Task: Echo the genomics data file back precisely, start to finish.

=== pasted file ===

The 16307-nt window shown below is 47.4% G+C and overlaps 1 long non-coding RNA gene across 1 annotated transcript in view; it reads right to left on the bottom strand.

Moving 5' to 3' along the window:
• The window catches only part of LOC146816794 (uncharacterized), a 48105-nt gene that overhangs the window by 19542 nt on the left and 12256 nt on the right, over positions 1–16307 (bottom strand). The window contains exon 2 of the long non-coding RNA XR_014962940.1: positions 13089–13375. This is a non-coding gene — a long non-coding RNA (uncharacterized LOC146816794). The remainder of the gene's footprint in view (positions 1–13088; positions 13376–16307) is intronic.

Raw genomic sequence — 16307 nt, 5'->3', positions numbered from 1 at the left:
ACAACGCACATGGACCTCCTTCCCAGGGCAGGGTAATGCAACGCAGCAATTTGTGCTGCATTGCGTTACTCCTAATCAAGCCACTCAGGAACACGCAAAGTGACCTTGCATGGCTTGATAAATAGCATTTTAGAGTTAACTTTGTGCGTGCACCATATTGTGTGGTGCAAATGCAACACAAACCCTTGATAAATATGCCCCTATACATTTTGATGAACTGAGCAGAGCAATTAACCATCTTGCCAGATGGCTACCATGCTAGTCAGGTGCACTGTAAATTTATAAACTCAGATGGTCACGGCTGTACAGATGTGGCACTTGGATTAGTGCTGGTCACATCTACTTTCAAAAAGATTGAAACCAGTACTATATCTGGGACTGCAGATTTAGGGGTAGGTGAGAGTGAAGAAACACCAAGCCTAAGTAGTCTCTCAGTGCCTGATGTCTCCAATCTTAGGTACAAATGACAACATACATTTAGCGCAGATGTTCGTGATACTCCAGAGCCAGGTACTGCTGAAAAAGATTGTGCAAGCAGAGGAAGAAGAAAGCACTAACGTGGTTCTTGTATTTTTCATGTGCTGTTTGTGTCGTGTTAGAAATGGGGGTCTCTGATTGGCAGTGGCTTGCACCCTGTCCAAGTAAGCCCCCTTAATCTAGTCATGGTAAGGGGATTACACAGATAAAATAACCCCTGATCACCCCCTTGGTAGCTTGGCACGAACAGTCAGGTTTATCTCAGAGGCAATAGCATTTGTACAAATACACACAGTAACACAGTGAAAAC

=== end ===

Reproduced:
The 16307-nt window shown below is 47.4% G+C and overlaps 1 long non-coding RNA gene across 1 annotated transcript in view; it reads right to left on the bottom strand.

Moving 5' to 3' along the window:
• The window catches only part of LOC146816794 (uncharacterized), a 48105-nt gene that overhangs the window by 19542 nt on the left and 12256 nt on the right, over positions 1–16307 (bottom strand). The window contains exon 2 of the long non-coding RNA XR_014962940.1: positions 13089–13375. This is a non-coding gene — a long non-coding RNA (uncharacterized LOC146816794). The remainder of the gene's footprint in view (positions 1–13088; positions 13376–16307) is intronic.

Raw genomic sequence — 16307 nt, 5'->3', positions numbered from 1 at the left:
ACAACGCACATGGACCTCCTTCCCAGGGCAGGGTAATGCAACGCAGCAATTTGTGCTGCATTGCGTTACTCCTAATCAAGCCACTCAGGAACACGCAAAGTGACCTTGCATGGCTTGATAAATAGCATTTTAGAGTTAACTTTGTGCGTGCACCATATTGTGTGGTGCAAATGCAACACAAACCCTTGATAAATATGCCCCTATACATTTTGATGAACTGAGCAGAGCAATTAACCATCTTGCCAGATGGCTACCATGCTAGTCAGGTGCACTGTAAATTTATAAACTCAGATGGTCACGGCTGTACAGATGTGGCACTTGGATTAGTGCTGGTCACATCTACTTTCAAAAAGATTGAAACCAGTACTATATCTGGGACTGCAGATTTAGGGGTAGGTGAGAGTGAAGAAACACCAAGCCTAAGTAGTCTCTCAGTGCCTGATGTCTCCAATCTTAGGTACAAATGACAACATACATTTAGCGCAGATGTTCGTGATACTCCAGAGCCAGGTACTGCTGAAAAAGATTGTGCAAGCAGAGGAAGAAGAAAGCACTAACGTGGTTCTTGTATTTTTCATGTGCTGTTTGTGTCGTGTTAGAAATGGGGGTCTCTGATTGGCAGTGGCTTGCACCCTGTCCAAGTAAGCCCCCTTAATCTAGTCATGGTAAGGGGATTACACAGATAAAATAACCCCTGATCACCCCCTTGGTAGCTTGGCACGAACAGTCAGGTTTATCTCAGAGGCAATAGCATTTGTACAAATACACACAGTAACACAGTGAAAAC